Equinor ASA Thursday swung to an unexpected fourth-quarter net loss as earnings were weighed on by lower prices and hefty impairments.
Equinor EQNR, +2.74% posted a net loss of $236 million, from a profit of $3.37 billion a year earlier, as revenue fell 31% to $14.9 billion. Earnings last year were boosted by high oil and gas prices and hefty one-off items.
Analysts polled by FactSet had expected net profit of $1.39 billion on revenue of $17.16 billion.
Adjusted earnings fell 19% to $3.55 billion against expectations of $3.64 billion.
The company, which is 67%-owned by the Norwegian state, proposed a slightly higher dividend of 27 cents for the fourth quarter.
Equinor said earnings in the quarter suffered from lower commodity prices and $1.43 billion of impairment losses related to associated companies, derivatives and inventory hedge contracts, and write-downs of inventory.
“Record high production, reduced costs and continued strong capital discipline contributed to solid results in a quarter with lower commodity prices,” said Chief Executive Eldar Saetre.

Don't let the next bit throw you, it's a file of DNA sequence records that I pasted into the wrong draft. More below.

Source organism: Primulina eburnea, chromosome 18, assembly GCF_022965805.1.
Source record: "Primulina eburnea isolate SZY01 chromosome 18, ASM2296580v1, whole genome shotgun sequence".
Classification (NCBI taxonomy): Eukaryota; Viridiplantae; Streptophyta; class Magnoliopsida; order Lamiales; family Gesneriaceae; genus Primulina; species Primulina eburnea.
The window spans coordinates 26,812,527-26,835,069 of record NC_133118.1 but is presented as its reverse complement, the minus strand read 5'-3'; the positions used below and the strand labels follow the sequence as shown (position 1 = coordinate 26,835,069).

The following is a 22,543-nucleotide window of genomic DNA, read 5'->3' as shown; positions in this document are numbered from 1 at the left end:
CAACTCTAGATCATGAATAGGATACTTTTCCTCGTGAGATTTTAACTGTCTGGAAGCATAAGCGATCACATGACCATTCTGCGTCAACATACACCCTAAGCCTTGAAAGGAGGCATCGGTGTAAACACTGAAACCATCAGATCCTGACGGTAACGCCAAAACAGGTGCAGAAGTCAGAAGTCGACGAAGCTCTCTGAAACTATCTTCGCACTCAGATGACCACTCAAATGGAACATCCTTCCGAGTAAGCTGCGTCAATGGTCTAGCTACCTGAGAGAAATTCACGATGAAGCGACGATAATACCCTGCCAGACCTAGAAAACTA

“Going forward, we expect to grow production, returns and cash flow from a world-class project portfolio, representing 6 billion barrels to Equinor with an average break-even oil price below $35 per barrel.”
Equinor delivered total equity production of 2.198 million barrels of oil equivalent a day in the fourth quarter, up from 2.170 million barrels a day the prior year.
The company expects average annual organic capital expenditure of $10 billion to $11 billion in 2020 and 2021, and around $12 billion for 2022 and 2023. It aims to deliver around 7% growth in production in 2020, and average annual production growth of around 3% from 2019 to 2026.
Exploration spending in 2020 is seen at around $1.4 billion.
The company also said it targets long term value creation in line with the Paris Agreement. Equinor aims to reach carbon neutral global operations by 2030, by developing as a global offshore wind major and reducing net carbon intensity of energy produced by at least 50% by 2050.